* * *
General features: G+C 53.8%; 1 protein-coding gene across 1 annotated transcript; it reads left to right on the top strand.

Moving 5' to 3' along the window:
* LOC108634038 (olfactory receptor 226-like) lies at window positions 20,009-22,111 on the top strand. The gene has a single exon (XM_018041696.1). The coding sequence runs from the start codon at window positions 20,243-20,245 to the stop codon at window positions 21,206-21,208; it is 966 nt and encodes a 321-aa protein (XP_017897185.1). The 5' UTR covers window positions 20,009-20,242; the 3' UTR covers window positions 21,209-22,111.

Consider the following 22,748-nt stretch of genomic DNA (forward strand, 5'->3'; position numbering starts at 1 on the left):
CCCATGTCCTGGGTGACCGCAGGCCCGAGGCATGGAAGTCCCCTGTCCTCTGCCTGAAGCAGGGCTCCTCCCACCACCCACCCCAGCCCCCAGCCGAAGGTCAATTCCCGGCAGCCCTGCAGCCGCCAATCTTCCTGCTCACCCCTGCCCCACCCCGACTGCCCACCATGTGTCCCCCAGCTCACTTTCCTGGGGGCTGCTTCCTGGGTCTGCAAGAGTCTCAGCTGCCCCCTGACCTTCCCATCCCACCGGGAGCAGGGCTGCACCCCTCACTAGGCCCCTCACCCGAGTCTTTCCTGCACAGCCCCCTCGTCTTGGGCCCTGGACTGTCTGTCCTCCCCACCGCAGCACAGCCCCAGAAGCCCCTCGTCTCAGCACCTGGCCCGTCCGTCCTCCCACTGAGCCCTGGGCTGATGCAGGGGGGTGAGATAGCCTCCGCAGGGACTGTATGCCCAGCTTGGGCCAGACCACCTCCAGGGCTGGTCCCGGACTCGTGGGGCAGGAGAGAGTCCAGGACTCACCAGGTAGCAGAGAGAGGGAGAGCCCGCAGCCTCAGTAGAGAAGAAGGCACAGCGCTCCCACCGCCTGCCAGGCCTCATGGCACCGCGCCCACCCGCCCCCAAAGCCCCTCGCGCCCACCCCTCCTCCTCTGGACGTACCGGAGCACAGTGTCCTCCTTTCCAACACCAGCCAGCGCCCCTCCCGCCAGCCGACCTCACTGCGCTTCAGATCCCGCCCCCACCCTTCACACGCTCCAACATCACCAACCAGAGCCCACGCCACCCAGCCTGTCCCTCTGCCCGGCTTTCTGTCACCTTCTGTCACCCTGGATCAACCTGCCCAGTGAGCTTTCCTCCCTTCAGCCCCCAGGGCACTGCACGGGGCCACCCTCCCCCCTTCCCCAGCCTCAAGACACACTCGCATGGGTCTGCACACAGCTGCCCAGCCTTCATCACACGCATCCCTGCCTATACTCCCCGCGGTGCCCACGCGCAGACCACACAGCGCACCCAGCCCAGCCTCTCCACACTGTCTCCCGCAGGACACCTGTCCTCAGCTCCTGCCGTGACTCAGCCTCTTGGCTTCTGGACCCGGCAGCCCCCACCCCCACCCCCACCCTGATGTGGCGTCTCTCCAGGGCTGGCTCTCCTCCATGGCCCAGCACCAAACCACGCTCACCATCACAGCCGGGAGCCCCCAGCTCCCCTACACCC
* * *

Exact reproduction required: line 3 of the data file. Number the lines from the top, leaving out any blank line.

* LOC108634038 (olfactory receptor 226-like) lies at window positions 20,009-22,111 on the top strand. The gene has a single exon (XM_018041696.1). The coding sequence runs from the start codon at window positions 20,243-20,245 to the stop codon at window positions 21,206-21,208; it is 966 nt and encodes a 321-aa protein (XP_017897185.1). The 5' UTR covers window positions 20,009-20,242; the 3' UTR covers window positions 21,209-22,111.